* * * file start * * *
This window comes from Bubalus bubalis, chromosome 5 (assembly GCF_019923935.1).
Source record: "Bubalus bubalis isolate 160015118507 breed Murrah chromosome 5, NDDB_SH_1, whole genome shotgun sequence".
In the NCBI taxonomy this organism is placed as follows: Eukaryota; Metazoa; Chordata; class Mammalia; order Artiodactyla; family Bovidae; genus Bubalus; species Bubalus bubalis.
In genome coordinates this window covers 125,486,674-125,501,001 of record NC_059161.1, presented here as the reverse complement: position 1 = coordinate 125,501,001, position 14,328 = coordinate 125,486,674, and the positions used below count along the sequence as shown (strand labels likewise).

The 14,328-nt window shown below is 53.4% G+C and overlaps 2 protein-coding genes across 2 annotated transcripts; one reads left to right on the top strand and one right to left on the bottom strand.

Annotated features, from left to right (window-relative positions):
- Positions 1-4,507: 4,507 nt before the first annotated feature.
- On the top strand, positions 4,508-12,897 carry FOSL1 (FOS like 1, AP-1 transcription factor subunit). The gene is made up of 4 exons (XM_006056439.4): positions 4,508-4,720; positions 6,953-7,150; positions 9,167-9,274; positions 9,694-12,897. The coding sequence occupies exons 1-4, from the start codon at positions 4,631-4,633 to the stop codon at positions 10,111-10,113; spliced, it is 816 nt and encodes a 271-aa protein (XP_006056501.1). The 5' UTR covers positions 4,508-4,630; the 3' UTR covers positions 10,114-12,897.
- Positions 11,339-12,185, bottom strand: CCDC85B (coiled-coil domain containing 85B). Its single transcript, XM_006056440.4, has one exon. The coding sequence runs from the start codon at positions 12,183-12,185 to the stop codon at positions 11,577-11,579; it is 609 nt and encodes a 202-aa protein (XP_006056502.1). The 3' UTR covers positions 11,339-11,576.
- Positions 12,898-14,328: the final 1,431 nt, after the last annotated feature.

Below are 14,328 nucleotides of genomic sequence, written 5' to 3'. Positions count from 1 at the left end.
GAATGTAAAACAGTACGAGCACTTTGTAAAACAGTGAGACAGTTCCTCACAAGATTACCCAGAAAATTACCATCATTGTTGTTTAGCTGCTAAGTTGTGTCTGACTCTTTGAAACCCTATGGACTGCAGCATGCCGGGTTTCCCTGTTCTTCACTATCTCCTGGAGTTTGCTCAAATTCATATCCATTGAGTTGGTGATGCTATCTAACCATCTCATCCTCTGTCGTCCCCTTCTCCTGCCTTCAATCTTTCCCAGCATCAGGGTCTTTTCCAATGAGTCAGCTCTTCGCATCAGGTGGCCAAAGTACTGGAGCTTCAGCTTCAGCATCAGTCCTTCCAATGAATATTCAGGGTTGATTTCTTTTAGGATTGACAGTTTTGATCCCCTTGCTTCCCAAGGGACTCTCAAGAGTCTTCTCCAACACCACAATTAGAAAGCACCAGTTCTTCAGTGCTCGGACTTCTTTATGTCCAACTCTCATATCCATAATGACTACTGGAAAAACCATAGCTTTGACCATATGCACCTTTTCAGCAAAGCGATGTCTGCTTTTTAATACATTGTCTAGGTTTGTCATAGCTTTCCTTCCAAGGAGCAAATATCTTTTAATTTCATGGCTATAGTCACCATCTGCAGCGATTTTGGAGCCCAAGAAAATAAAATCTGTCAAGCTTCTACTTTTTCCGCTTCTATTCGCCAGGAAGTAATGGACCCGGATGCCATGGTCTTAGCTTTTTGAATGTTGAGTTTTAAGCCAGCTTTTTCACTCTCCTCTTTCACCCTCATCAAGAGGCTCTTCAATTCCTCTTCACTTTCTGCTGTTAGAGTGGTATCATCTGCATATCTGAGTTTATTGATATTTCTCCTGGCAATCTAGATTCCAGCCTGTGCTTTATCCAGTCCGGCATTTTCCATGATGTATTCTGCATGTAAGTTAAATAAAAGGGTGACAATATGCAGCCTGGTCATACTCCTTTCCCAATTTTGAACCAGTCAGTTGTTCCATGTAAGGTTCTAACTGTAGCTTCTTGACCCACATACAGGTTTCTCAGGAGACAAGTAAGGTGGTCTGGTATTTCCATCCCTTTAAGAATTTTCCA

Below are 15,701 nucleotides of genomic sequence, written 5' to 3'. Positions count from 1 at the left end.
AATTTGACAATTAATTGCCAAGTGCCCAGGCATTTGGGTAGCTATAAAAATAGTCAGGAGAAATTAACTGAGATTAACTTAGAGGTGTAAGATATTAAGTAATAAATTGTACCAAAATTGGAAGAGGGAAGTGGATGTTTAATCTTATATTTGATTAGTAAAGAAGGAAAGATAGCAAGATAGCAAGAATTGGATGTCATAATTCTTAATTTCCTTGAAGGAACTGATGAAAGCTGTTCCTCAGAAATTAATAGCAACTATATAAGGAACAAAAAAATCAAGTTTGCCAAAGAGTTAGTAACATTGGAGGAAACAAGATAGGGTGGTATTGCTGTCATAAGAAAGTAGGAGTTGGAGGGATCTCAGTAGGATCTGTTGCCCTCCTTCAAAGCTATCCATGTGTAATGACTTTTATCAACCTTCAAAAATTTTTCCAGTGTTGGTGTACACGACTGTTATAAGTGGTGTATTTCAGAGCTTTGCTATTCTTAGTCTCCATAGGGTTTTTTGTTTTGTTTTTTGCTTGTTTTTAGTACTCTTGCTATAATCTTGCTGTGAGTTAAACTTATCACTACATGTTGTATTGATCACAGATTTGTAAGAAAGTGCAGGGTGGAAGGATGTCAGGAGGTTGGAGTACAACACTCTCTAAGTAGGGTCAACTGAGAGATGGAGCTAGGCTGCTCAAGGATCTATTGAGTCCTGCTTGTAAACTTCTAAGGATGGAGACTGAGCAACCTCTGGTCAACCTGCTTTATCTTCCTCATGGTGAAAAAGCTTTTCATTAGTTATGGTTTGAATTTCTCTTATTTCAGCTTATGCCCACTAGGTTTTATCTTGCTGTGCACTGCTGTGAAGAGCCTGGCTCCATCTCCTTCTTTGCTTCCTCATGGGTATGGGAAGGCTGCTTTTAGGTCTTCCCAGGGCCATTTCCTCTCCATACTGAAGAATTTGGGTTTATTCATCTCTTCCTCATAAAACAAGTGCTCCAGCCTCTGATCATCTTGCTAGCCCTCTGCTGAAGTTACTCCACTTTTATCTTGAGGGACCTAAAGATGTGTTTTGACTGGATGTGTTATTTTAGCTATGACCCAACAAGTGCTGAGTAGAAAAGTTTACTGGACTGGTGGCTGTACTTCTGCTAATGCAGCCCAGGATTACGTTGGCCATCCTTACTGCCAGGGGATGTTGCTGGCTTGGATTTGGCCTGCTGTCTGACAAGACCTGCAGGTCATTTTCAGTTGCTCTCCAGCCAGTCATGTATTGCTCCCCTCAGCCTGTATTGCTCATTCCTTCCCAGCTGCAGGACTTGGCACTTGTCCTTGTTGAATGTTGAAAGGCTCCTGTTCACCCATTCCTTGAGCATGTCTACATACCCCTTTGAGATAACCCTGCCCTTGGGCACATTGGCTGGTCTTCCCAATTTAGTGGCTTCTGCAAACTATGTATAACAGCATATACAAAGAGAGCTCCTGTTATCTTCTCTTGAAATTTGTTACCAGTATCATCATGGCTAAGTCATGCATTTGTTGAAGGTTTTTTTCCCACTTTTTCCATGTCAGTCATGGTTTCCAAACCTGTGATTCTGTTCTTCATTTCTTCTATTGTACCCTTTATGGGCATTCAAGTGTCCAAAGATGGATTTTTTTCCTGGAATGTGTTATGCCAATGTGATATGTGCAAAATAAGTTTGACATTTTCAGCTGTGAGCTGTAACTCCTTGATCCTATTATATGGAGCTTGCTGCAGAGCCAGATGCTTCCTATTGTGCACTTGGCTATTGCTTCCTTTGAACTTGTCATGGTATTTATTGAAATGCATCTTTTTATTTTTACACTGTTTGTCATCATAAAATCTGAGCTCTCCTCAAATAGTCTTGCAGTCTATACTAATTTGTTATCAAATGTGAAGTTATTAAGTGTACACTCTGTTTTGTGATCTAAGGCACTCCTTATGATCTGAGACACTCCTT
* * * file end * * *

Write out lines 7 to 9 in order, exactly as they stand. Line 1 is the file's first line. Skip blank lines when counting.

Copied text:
- Positions 1-4,507: 4,507 nt before the first annotated feature.
- On the top strand, positions 4,508-12,897 carry FOSL1 (FOS like 1, AP-1 transcription factor subunit). The gene is made up of 4 exons (XM_006056439.4): positions 4,508-4,720; positions 6,953-7,150; positions 9,167-9,274; positions 9,694-12,897. The coding sequence occupies exons 1-4, from the start codon at positions 4,631-4,633 to the stop codon at positions 10,111-10,113; spliced, it is 816 nt and encodes a 271-aa protein (XP_006056501.1). The 5' UTR covers positions 4,508-4,630; the 3' UTR covers positions 10,114-12,897.
- Positions 11,339-12,185, bottom strand: CCDC85B (coiled-coil domain containing 85B). Its single transcript, XM_006056440.4, has one exon. The coding sequence runs from the start codon at positions 12,183-12,185 to the stop codon at positions 11,577-11,579; it is 609 nt and encodes a 202-aa protein (XP_006056502.1). The 3' UTR covers positions 11,339-11,576.